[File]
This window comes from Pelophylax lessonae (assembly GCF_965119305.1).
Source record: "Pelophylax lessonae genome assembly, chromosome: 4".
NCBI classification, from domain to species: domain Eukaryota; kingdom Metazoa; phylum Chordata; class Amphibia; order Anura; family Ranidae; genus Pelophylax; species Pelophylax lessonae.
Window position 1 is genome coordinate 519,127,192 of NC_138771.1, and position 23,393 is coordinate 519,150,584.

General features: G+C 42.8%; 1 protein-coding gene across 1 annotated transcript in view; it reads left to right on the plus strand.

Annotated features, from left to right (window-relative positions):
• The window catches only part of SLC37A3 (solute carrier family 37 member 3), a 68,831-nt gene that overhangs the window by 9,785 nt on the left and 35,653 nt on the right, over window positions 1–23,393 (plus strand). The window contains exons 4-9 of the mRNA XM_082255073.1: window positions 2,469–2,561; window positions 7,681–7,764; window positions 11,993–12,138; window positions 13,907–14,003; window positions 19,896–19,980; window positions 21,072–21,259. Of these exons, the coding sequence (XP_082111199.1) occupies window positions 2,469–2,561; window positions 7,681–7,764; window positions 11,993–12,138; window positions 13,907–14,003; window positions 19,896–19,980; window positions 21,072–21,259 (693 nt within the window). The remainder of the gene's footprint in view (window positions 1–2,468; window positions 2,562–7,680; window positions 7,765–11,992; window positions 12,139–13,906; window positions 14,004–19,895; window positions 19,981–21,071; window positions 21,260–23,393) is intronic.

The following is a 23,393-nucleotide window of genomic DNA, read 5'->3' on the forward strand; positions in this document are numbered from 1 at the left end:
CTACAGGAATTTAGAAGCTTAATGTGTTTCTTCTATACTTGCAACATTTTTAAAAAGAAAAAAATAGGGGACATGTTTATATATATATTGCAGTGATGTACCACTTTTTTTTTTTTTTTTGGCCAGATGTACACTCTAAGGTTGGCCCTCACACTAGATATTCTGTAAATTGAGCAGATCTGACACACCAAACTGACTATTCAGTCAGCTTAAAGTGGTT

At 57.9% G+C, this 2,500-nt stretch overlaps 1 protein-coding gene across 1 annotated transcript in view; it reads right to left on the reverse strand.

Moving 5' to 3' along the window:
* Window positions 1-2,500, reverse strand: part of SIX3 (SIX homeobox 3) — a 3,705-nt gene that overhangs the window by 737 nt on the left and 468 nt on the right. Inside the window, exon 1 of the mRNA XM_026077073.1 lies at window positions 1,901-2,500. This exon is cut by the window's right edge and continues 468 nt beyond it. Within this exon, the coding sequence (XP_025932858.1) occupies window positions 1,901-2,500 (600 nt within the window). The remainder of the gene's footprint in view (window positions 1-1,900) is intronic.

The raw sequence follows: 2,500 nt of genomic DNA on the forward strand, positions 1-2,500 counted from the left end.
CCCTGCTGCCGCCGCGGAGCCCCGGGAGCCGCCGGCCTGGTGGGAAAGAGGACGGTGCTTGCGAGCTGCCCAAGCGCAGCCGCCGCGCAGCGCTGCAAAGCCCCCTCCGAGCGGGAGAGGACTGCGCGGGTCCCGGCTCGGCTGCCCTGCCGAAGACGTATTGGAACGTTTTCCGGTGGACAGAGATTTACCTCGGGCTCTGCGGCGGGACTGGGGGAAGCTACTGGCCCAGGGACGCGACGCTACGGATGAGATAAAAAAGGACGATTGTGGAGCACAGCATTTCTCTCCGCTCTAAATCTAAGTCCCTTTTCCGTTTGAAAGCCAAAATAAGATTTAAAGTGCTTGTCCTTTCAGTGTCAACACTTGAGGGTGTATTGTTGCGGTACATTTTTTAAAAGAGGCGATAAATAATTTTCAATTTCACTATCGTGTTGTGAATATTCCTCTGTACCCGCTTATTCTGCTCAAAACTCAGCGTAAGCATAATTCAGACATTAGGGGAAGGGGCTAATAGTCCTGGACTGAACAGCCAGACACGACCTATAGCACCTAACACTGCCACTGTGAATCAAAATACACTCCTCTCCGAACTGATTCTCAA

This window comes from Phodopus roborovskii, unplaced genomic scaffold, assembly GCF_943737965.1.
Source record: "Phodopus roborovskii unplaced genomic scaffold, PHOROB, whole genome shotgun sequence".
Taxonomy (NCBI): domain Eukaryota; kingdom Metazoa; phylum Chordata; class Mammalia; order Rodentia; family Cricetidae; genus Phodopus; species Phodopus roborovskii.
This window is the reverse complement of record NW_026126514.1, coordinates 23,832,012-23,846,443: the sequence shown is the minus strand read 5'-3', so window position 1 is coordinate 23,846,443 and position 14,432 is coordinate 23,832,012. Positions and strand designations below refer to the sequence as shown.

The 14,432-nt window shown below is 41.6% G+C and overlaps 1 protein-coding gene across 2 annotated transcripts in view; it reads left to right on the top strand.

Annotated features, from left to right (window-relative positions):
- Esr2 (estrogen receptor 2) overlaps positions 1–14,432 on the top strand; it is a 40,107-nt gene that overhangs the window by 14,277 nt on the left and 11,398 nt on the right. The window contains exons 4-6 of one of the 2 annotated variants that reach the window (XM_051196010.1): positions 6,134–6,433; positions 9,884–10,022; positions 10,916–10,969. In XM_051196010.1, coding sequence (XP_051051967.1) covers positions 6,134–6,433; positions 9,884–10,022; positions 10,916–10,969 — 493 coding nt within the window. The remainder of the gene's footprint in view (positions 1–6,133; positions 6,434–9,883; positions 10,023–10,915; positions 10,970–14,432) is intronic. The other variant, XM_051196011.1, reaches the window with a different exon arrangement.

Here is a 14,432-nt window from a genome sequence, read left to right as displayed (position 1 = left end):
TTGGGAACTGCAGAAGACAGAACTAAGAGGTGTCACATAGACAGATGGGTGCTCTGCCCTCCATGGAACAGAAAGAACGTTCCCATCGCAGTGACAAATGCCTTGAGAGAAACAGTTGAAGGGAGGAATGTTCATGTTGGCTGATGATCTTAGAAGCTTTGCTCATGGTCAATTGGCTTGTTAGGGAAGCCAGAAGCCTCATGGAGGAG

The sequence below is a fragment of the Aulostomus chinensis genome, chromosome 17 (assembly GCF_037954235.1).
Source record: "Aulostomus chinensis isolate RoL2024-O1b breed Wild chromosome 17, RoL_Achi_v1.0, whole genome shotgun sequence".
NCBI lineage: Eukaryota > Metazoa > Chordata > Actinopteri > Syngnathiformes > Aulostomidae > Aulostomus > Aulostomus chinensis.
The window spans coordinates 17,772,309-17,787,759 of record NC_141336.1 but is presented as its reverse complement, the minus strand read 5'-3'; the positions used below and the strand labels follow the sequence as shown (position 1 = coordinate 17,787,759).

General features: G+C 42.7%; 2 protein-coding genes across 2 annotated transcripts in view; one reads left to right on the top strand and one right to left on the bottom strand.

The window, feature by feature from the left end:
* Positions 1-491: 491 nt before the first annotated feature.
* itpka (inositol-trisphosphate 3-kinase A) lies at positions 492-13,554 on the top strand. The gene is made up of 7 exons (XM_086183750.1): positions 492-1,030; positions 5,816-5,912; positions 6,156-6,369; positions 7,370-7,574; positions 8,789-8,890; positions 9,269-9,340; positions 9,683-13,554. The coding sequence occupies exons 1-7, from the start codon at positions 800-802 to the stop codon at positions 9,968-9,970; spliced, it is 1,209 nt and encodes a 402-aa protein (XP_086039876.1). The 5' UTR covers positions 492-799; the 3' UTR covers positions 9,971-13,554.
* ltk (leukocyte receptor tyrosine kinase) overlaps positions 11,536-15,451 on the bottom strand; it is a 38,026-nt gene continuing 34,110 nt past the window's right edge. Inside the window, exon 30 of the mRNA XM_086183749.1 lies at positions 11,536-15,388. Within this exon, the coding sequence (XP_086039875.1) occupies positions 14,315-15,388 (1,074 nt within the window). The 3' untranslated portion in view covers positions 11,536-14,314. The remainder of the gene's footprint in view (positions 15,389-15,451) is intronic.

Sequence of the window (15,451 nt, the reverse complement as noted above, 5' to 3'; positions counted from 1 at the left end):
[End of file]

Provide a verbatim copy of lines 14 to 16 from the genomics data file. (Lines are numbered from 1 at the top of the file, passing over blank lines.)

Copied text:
CCCTGCTGCCGCCGCGGAGCCCCGGGAGCCGCCGGCCTGGTGGGAAAGAGGACGGTGCTTGCGAGCTGCCCAAGCGCAGCCGCCGCGCAGCGCTGCAAAGCCCCCTCCGAGCGGGAGAGGACTGCGCGGGTCCCGGCTCGGCTGCCCTGCCGAAGACGTATTGGAACGTTTTCCGGTGGACAGAGATTTACCTCGGGCTCTGCGGCGGGACTGGGGGAAGCTACTGGCCCAGGGACGCGACGCTACGGATGAGATAAAAAAGGACGATTGTGGAGCACAGCATTTCTCTCCGCTCTAAATCTAAGTCCCTTTTCCGTTTGAAAGCCAAAATAAGATTTAAAGTGCTTGTCCTTTCAGTGTCAACACTTGAGGGTGTATTGTTGCGGTACATTTTTTAAAAGAGGCGATAAATAATTTTCAATTTCACTATCGTGTTGTGAATATTCCTCTGTACCCGCTTATTCTGCTCAAAACTCAGCGTAAGCATAATTCAGACATTAGGGGAAGGGGCTAATAGTCCTGGACTGAACAGCCAGACACGACCTATAGCACCTAACACTGCCACTGTGAATCAAAATACACTCCTCTCCGAACTGATTCTCAA

This window comes from Phodopus roborovskii, unplaced genomic scaffold, assembly GCF_943737965.1.
Source record: "Phodopus roborovskii unplaced genomic scaffold, PHOROB, whole genome shotgun sequence".